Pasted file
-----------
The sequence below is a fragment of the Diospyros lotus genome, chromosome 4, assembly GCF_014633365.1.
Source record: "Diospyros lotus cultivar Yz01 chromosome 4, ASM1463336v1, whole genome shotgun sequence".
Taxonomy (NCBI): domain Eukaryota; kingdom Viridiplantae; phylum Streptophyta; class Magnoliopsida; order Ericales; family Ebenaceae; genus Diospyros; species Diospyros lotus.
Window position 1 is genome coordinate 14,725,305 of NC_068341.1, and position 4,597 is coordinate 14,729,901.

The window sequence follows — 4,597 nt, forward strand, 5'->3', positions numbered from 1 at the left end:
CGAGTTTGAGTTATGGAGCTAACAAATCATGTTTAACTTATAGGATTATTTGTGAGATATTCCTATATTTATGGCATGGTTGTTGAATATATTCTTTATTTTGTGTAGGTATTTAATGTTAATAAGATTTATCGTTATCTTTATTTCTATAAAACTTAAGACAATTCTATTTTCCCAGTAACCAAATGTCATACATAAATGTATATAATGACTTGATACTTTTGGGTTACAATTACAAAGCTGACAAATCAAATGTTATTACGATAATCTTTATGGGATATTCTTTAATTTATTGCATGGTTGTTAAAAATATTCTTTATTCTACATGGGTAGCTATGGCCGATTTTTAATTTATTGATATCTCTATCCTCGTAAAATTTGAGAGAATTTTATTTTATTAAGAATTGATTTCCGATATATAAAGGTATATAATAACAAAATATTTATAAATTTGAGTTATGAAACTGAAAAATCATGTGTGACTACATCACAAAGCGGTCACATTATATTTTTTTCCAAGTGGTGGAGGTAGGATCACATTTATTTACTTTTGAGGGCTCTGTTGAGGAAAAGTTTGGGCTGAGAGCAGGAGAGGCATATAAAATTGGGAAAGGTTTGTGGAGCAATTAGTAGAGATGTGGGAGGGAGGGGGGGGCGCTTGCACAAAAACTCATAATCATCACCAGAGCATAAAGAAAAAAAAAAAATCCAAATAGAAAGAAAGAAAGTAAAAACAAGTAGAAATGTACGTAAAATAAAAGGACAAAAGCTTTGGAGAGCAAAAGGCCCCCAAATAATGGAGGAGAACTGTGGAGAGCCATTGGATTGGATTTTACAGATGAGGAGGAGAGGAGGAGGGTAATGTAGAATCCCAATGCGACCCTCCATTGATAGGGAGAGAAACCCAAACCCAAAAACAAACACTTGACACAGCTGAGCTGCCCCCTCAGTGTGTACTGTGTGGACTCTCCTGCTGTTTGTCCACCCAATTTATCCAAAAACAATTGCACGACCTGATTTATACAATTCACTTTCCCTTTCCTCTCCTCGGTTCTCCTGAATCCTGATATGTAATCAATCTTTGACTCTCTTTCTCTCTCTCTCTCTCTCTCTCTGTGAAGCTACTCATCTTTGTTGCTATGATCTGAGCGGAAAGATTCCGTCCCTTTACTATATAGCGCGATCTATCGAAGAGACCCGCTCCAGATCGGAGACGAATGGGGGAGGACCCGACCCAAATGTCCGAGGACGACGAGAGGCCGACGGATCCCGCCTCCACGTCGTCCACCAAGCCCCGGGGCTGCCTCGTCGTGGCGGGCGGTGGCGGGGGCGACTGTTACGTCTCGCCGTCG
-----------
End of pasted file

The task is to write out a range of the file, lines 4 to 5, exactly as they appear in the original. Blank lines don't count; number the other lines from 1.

Window position 1 is genome coordinate 14,725,305 of NC_068341.1, and position 4,597 is coordinate 14,729,901.

The window sequence follows — 4,597 nt, forward strand, 5'->3', positions numbered from 1 at the left end: